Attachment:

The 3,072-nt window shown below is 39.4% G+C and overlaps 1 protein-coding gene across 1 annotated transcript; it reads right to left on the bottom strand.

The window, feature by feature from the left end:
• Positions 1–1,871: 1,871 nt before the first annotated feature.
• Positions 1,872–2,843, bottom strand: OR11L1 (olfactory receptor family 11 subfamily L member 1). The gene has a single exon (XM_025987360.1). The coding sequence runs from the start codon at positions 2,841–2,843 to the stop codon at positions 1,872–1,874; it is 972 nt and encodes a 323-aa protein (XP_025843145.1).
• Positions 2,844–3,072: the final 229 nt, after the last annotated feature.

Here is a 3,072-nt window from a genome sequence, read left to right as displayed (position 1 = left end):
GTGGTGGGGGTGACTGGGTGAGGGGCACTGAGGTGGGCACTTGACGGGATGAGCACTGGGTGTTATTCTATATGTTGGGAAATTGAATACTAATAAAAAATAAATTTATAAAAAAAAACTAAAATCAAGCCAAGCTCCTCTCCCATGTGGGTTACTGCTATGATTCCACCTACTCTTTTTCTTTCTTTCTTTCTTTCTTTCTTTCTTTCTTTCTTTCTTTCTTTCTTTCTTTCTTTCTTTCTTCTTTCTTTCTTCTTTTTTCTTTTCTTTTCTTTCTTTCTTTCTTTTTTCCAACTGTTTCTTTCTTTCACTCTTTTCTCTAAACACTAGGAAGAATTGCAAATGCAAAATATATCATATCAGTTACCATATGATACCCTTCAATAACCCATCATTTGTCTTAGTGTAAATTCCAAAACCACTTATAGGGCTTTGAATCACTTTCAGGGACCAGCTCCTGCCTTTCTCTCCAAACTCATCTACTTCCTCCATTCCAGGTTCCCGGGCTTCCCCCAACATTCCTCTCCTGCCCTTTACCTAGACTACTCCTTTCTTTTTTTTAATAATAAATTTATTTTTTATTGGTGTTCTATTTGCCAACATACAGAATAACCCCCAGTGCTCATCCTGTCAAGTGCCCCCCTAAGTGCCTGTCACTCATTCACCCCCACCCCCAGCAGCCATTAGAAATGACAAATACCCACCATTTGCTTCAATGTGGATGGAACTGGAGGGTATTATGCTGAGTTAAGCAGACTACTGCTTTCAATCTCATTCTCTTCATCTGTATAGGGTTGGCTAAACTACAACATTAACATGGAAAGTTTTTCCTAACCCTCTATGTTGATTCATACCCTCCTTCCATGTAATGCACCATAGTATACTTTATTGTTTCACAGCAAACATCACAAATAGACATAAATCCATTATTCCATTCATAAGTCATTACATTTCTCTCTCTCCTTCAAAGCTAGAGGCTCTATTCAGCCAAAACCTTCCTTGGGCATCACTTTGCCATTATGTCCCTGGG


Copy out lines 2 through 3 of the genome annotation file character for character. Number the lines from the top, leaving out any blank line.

The window, feature by feature from the left end:
• Positions 1–1,871: 1,871 nt before the first annotated feature.